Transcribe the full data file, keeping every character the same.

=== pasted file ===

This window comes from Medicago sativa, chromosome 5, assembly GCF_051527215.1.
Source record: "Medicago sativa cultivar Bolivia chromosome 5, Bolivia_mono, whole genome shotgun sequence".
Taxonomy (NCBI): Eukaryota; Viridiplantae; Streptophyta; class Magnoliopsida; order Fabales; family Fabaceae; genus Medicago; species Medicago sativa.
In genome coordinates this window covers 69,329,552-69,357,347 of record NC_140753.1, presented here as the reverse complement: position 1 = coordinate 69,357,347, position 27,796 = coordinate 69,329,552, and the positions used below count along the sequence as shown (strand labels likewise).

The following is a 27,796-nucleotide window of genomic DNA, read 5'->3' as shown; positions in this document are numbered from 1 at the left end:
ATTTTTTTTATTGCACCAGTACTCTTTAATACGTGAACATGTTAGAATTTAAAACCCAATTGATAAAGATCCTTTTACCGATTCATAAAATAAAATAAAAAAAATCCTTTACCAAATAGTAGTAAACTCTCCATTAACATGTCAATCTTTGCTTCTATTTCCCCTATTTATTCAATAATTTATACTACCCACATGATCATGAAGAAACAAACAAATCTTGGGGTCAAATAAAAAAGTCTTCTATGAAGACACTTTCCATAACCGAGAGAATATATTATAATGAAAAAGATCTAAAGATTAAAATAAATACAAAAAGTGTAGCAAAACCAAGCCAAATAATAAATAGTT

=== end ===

This window comes from Medicago sativa, chromosome 5, assembly GCF_051527215.1.
Source record: "Medicago sativa cultivar Bolivia chromosome 5, Bolivia_mono, whole genome shotgun sequence".
Taxonomy (NCBI): Eukaryota; Viridiplantae; Streptophyta; class Magnoliopsida; order Fabales; family Fabaceae; genus Medicago; species Medicago sativa.
In genome coordinates this window covers 69,329,552-69,357,347 of record NC_140753.1, presented here as the reverse complement: position 1 = coordinate 69,357,347, position 27,796 = coordinate 69,329,552, and the positions used below count along the sequence as shown (strand labels likewise).

The following is a 27,796-nucleotide window of genomic DNA, read 5'->3' as shown; positions in this document are numbered from 1 at the left end:
ATTTTTTTTATTGCACCAGTACTCTTTAATACGTGAACATGTTAGAATTTAAAACCCAATTGATAAAGATCCTTTTACCGATTCATAAAATAAAATAAAAAAAATCCTTTACCAAATAGTAGTAAACTCTCCATTAACATGTCAATCTTTGCTTCTATTTCCCCTATTTATTCAATAATTTATACTACCCACATGATCATGAAGAAACAAACAAATCTTGGGGTCAAATAAAAAAGTCTTCTATGAAGACACTTTCCATAACCGAGAGAATATATTATAATGAAAAAGATCTAAAGATTAAAATAAATACAAAAAGTGTAGCAAAACCAAGCCAAATAATAAATAGTT